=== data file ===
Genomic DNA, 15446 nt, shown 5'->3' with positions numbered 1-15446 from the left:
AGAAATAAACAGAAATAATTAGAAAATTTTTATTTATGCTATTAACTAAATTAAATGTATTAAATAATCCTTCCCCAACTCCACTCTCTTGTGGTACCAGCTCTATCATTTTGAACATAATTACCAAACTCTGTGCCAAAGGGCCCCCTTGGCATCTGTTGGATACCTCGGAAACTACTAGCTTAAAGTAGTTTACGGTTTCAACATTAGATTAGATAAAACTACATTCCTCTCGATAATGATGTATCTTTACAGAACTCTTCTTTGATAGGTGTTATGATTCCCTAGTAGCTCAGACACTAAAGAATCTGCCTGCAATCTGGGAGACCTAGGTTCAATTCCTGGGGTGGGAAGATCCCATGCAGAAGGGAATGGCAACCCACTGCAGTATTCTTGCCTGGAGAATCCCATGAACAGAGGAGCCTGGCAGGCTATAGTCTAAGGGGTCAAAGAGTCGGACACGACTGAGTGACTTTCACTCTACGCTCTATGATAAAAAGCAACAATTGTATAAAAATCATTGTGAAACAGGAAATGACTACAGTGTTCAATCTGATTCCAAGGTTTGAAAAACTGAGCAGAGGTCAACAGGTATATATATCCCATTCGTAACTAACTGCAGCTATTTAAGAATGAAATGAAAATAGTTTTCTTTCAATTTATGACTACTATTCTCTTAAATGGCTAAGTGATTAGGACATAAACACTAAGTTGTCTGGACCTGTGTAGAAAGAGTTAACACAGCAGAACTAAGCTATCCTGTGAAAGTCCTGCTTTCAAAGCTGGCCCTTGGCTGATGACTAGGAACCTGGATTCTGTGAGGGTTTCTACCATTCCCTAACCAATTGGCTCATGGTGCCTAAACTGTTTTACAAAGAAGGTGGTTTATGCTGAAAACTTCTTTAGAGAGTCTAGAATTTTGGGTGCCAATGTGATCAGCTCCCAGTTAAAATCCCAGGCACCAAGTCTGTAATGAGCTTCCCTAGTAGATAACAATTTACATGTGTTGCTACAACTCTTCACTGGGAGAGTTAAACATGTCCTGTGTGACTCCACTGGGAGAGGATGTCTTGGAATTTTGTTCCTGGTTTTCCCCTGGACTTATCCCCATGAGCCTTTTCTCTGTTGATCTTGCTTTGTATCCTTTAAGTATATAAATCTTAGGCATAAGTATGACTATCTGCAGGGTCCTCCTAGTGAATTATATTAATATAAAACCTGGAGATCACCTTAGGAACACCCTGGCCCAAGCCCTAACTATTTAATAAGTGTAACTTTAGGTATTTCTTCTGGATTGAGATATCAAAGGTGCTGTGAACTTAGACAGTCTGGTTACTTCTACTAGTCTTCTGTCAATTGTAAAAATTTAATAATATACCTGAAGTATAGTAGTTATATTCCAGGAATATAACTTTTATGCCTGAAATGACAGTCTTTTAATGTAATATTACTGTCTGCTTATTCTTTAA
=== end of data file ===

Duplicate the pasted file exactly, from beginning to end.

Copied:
Genomic DNA, 15446 nt, shown 5'->3' with positions numbered 1-15446 from the left:
AGAAATAAACAGAAATAATTAGAAAATTTTTATTTATGCTATTAACTAAATTAAATGTATTAAATAATCCTTCCCCAACTCCACTCTCTTGTGGTACCAGCTCTATCATTTTGAACATAATTACCAAACTCTGTGCCAAAGGGCCCCCTTGGCATCTGTTGGATACCTCGGAAACTACTAGCTTAAAGTAGTTTACGGTTTCAACATTAGATTAGATAAAACTACATTCCTCTCGATAATGATGTATCTTTACAGAACTCTTCTTTGATAGGTGTTATGATTCCCTAGTAGCTCAGACACTAAAGAATCTGCCTGCAATCTGGGAGACCTAGGTTCAATTCCTGGGGTGGGAAGATCCCATGCAGAAGGGAATGGCAACCCACTGCAGTATTCTTGCCTGGAGAATCCCATGAACAGAGGAGCCTGGCAGGCTATAGTCTAAGGGGTCAAAGAGTCGGACACGACTGAGTGACTTTCACTCTACGCTCTATGATAAAAAGCAACAATTGTATAAAAATCATTGTGAAACAGGAAATGACTACAGTGTTCAATCTGATTCCAAGGTTTGAAAAACTGAGCAGAGGTCAACAGGTATATATATCCCATTCGTAACTAACTGCAGCTATTTAAGAATGAAATGAAAATAGTTTTCTTTCAATTTATGACTACTATTCTCTTAAATGGCTAAGTGATTAGGACATAAACACTAAGTTGTCTGGACCTGTGTAGAAAGAGTTAACACAGCAGAACTAAGCTATCCTGTGAAAGTCCTGCTTTCAAAGCTGGCCCTTGGCTGATGACTAGGAACCTGGATTCTGTGAGGGTTTCTACCATTCCCTAACCAATTGGCTCATGGTGCCTAAACTGTTTTACAAAGAAGGTGGTTTATGCTGAAAACTTCTTTAGAGAGTCTAGAATTTTGGGTGCCAATGTGATCAGCTCCCAGTTAAAATCCCAGGCACCAAGTCTGTAATGAGCTTCCCTAGTAGATAACAATTTACATGTGTTGCTACAACTCTTCACTGGGAGAGTTAAACATGTCCTGTGTGACTCCACTGGGAGAGGATGTCTTGGAATTTTGTTCCTGGTTTTCCCCTGGACTTATCCCCATGAGCCTTTTCTCTGTTGATCTTGCTTTGTATCCTTTAAGTATATAAATCTTAGGCATAAGTATGACTATCTGCAGGGTCCTCCTAGTGAATTATATTAATATAAAACCTGGAGATCACCTTAGGAACACCCTGGCCCAAGCCCTAACTATTTAATAAGTGTAACTTTAGGTATTTCTTCTGGATTGAGATATCAAAGGTGCTGTGAACTTAGACAGTCTGGTTACTTCTACTAGTCTTCTGTCAATTGTAAAAATTTAATAATATACCTGAAGTATAGTAGTTATATTCCAGGAATATAACTTTTATGCCTGAAATGACAGTCTTTTAATGTAATATTACTGTCTGCTTATTCTTTAA